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The Dark Side of Bluebonnet Season in Frisco and Plano, Texas

The first time a real estate agent gave Stacy a tour of her future house in Frisco, she looked through the wide living room window and out onto a hill absolutely covered in a blanket of bluebonnets in full bloom. She fell in love. It was April, 2020.
Zion Cemetery bluebonnets

The first time a real estate agent gave Stacy a tour of her future house in Frisco, she looked through the wide living room window and out onto a hill absolutely covered in a blanket of bluebonnets in full bloom. She fell in love. It was April, 2020. The back of the house faced the gates of Zion Cemetery, famous for its spring bluebonnets, and a hilly greenbelt outside. 

“It was the most gorgeous thing; it was the reason we bought the house,” she recalls a year later.

Now, however, those same bluebonnets are a source of trouble, litter, traffic, and fear, as Texans are trespassing on private property, beyond signs warning of rattlesnakes, to take pictures with bluebonnets. 

Stacy, who asked not to use her real name in this article, lived in San Antonio in high school, was somewhat familiar with Texans’ love affair with the bluebonnet season. She and her family have taken their obligatory pictures in the bluebonnets. But this year, when the season peaked in early April, she and her neighbors claimed that the craze has caused a major disturbance as unprecedented numbers enter their neighborhood, surrounding the Zion Cemetery, even trespassing onto their property to get their pictures. 

“Neighbors told me there would be a row of cars behind their house constantly,” Stacy says. “They’re flowing into the neighborhood, they were blocking my driveway. Another neighbor had visitors over Sunday, but they couldn’t find a place to park. This is a neighborhood.”

bluebonnet season texas
Frisco houses back up against a greenbelt that is a loved spot for bluebonnet photos

The Bee in the Bluebonnets

The greenbelt outside Zion Cemetery isn’t the only hot bluebonnet location. One spot frequented by families and individuals is on a piece of corporate private property, one of many headquarters in Plano. A security officer, when asked about it, just laughed. Though he didn’t want to name the corporation, he confirmed that they saw everything—frisbee golfers, fishermen, geo-cachers, and of course, bluebonnet hunters.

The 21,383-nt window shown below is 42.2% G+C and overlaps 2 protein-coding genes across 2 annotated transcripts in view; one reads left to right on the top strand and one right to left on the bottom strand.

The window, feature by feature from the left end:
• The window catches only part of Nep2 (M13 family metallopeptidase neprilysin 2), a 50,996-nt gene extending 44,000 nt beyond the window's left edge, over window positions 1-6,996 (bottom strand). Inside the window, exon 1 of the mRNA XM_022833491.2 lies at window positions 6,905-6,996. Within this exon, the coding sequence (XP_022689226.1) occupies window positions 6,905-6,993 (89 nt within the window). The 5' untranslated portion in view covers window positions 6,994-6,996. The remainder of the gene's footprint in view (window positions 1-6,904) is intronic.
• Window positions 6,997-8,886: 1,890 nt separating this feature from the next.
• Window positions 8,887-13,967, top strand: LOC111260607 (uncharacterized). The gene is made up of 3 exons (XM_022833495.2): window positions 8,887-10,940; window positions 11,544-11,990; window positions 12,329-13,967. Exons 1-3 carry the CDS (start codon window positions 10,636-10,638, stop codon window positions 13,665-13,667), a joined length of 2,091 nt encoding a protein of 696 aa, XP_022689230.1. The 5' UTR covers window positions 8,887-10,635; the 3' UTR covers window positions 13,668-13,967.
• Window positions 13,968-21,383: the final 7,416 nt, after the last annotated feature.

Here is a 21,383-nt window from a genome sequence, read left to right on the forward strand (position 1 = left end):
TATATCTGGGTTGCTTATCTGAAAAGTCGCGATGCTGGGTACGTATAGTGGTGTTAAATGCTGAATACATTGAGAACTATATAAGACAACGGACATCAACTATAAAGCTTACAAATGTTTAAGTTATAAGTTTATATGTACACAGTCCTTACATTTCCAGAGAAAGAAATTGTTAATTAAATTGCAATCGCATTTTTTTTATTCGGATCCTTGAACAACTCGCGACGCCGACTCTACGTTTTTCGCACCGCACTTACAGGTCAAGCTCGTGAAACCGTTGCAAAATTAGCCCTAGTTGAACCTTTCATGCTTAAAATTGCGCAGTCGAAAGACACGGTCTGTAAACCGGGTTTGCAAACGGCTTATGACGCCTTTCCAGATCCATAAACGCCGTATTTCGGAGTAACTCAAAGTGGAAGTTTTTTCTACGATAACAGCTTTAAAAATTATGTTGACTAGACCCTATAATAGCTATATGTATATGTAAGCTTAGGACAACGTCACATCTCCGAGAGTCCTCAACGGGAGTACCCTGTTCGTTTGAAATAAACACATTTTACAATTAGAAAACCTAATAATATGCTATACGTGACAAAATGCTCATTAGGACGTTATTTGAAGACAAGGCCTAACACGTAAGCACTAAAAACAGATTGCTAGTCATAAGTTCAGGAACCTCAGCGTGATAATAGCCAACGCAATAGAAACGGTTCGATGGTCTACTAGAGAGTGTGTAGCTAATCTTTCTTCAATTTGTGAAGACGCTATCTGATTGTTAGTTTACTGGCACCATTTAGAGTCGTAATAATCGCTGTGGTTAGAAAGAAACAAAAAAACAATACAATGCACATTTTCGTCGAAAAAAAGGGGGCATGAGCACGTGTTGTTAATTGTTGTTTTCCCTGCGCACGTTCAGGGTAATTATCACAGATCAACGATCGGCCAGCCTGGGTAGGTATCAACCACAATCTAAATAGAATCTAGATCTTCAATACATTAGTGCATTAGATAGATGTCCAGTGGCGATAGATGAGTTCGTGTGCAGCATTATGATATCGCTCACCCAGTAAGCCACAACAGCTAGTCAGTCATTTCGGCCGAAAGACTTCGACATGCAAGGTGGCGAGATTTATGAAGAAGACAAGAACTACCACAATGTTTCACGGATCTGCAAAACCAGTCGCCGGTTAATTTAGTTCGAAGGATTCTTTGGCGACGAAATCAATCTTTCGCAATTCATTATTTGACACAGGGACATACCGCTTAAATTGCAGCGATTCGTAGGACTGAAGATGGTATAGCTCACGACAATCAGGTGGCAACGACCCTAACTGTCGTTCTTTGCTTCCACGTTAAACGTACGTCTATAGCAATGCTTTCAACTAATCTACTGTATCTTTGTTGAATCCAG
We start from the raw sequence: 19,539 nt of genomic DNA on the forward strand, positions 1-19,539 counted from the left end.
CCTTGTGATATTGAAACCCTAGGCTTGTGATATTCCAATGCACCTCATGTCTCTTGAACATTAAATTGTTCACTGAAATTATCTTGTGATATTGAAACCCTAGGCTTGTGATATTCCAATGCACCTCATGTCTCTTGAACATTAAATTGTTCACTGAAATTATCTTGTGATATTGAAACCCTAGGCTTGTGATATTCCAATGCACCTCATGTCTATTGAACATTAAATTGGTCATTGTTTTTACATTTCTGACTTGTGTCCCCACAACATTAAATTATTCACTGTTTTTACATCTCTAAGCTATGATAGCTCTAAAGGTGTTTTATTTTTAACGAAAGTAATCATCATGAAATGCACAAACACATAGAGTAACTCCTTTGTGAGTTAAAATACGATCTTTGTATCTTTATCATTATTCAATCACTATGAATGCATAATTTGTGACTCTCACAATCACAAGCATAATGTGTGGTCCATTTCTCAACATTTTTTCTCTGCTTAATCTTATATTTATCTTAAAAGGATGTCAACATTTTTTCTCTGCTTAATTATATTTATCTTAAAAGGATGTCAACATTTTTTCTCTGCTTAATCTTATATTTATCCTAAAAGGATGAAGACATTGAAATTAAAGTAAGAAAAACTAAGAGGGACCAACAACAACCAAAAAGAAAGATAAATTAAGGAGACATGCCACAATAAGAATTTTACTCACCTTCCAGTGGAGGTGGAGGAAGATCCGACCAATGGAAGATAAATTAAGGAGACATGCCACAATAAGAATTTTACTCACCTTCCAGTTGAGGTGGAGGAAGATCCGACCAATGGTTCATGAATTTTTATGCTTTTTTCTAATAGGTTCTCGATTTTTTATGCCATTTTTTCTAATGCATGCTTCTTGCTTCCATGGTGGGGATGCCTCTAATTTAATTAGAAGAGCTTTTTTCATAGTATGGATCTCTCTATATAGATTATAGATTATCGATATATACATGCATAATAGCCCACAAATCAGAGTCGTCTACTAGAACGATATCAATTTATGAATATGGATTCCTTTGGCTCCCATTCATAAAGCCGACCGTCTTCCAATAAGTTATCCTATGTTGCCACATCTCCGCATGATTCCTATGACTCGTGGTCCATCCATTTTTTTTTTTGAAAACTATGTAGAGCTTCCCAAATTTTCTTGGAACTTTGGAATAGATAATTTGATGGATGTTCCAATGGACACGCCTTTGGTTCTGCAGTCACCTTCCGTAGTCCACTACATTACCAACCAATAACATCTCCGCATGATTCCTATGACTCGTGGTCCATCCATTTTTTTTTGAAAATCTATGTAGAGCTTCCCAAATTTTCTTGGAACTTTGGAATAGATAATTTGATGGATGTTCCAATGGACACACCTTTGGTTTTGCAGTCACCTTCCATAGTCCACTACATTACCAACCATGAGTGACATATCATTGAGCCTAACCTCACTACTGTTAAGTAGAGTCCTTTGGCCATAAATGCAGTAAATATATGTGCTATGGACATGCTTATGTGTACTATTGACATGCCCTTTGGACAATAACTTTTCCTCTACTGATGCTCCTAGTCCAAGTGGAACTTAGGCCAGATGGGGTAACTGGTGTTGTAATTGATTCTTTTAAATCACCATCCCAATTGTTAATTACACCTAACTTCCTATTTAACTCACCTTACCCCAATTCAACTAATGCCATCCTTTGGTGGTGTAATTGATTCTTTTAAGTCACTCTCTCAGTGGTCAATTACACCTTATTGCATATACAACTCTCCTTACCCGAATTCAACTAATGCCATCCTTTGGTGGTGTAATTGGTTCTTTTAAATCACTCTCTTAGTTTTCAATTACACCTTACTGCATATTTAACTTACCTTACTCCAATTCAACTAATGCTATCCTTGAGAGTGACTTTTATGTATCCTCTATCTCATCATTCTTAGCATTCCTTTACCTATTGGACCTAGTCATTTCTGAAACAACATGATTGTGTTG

He says he has known people to sneak around security and bring dogs, cats, kids, and professional photography equipment onto their property. The problem comes from possible property damage, but also from liability for the corporation. He says he’s seen up to 30 or 40 cars blocking private roadways onto their property for the beauty of their grounds. They have no trespassing signs, but many don’t realize that they are trespassing. Or they do it anyway because their purpose is fairly innocuous. 

The state of Texas also promotes bluebonnet season quite a bit. It’s been our state flower since 1901, and statewide seeding efforts began in the 1930s by the Texas Highway Department. Then, in 1969, Lady Bird Johnson debuted the Texas Highway Beautification Awards, leading to a new wave of planting flowers along the highways. Texans are known for our state pride, and bluebonnets, as our state flower, enjoy a respected, beloved status. There's a feeling that the flower belongs to all of us, even if the land where they grow does not.  

Every spring, they bloom along roadsides. It isn’t uncommon for families to pull over on the side of the road to take pictures of children and pets among them.

While bluebonnets are lovely and a key piece of Texas spring, people are overzealous. It becomes a safety hazard when people park on the sides of highways and roadways, climbing the steep inclines where bluebonnets bloom. They cross streets to access medians for just a hint of blue. 

This year, the craze might have been exacerbated by the pandemic and our common desire to go outside. But it isn’t by any means new. In a 2013 New York Times article, a botanist with the Lady Bird Johnson Wildflower Center in Austin described the bluebonnet season as “a feeding frenzy every spring.” They wrote that at the time, 92% of the land in Texas was privately owned. Today, 95%, about 255,000 square miles, is privately owned, according to Texas Land Conservancy. Thus, the desire for pictures with bluebonnets naturally led to a surge in trespassing. Ignoring it is almost a rite of passage.